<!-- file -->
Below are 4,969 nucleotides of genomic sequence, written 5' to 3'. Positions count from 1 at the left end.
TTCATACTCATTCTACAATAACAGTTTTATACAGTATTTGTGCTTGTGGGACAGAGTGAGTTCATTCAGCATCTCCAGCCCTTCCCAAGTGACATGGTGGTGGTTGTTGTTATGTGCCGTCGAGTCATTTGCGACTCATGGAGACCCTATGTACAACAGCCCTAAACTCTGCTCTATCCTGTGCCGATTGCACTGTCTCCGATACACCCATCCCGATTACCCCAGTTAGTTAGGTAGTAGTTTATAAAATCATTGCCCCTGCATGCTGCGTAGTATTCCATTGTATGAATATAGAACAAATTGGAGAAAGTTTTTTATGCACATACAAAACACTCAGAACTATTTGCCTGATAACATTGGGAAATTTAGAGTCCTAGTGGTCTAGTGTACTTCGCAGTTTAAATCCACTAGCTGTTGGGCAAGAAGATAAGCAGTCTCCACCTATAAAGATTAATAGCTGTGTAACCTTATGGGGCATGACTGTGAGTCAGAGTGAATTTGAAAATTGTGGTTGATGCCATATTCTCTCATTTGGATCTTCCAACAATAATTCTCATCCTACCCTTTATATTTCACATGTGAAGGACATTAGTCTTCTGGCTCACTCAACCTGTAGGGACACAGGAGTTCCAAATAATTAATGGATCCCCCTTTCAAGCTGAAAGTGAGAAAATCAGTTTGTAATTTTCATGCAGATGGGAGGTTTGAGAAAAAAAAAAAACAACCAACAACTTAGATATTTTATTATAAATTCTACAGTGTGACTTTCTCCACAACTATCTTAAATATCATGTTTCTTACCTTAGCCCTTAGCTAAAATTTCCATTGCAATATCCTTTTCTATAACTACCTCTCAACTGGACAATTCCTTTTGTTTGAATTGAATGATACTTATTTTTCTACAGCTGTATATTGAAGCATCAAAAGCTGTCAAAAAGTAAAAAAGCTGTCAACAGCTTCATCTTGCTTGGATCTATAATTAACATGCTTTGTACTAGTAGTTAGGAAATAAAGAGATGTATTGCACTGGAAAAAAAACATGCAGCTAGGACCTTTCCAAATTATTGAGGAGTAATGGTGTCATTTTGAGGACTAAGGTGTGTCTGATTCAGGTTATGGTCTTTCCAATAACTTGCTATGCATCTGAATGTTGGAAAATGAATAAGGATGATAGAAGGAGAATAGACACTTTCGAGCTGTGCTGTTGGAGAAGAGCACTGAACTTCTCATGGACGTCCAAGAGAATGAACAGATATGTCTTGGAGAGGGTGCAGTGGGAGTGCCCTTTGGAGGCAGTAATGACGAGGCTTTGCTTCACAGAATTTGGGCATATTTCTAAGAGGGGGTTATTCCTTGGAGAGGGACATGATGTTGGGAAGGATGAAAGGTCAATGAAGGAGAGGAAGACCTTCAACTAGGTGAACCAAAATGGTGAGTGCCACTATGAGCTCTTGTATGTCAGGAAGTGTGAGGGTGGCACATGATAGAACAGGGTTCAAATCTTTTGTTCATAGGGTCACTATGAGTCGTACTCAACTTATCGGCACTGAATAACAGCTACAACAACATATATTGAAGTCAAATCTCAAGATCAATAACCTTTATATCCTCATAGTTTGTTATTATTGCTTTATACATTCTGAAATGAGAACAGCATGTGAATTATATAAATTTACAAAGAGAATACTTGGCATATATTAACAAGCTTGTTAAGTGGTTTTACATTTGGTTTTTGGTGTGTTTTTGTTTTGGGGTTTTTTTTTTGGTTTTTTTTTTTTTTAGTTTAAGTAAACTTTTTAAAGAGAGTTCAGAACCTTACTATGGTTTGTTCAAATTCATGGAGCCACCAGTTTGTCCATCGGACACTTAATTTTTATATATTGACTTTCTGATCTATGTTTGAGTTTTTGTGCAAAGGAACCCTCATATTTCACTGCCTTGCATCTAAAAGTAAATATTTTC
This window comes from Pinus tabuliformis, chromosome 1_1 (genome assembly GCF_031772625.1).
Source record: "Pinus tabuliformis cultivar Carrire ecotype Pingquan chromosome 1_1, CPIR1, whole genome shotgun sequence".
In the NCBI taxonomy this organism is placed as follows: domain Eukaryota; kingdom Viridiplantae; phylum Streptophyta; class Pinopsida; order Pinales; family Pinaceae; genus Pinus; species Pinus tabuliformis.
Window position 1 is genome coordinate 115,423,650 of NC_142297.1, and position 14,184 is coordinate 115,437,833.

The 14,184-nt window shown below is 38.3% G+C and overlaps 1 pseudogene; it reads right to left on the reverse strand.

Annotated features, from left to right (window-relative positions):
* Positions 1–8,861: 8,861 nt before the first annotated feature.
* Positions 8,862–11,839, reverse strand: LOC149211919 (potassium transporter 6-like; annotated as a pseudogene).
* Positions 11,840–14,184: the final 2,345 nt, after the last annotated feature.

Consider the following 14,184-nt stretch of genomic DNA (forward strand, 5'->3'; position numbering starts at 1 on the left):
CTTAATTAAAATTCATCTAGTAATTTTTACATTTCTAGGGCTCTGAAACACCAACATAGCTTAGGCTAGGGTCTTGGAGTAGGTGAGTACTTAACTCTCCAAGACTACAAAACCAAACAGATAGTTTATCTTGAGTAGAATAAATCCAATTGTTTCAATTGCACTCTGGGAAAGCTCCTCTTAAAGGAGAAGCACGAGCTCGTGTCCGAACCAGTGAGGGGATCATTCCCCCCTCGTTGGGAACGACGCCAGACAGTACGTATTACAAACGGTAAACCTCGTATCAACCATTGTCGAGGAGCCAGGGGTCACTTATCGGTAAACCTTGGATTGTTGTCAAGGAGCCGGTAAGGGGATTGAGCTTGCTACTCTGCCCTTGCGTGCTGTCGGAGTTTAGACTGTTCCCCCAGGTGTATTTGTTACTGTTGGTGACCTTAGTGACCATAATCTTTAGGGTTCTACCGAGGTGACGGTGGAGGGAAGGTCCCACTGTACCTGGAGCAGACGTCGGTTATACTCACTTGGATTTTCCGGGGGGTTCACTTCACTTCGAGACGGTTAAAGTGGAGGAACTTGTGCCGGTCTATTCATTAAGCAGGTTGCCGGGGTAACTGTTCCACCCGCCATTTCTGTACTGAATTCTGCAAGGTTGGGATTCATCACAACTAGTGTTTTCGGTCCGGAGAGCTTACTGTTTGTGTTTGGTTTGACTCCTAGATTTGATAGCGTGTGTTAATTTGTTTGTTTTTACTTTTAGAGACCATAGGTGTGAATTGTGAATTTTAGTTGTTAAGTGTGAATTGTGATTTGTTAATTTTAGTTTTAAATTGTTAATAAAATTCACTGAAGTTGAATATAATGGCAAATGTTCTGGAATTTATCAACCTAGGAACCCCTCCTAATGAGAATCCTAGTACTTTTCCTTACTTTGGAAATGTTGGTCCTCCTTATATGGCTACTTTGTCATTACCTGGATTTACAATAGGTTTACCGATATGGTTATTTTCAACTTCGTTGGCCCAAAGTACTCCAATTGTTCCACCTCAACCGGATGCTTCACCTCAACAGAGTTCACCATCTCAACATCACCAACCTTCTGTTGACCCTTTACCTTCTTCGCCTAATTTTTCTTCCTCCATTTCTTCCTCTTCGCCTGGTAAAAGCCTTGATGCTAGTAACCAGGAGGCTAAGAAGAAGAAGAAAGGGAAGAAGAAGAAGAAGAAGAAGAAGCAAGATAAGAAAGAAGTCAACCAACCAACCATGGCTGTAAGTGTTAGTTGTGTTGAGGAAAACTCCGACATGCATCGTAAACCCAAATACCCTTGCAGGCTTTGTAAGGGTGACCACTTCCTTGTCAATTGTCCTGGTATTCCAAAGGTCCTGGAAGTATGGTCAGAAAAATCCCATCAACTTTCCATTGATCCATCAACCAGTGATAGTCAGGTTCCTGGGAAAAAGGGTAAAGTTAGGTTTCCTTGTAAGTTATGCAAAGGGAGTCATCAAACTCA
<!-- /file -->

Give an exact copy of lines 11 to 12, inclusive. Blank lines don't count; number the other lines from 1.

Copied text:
* Positions 11,840–14,184: the final 2,345 nt, after the last annotated feature.

Consider the following 14,184-nt stretch of genomic DNA (forward strand, 5'->3'; position numbering starts at 1 on the left):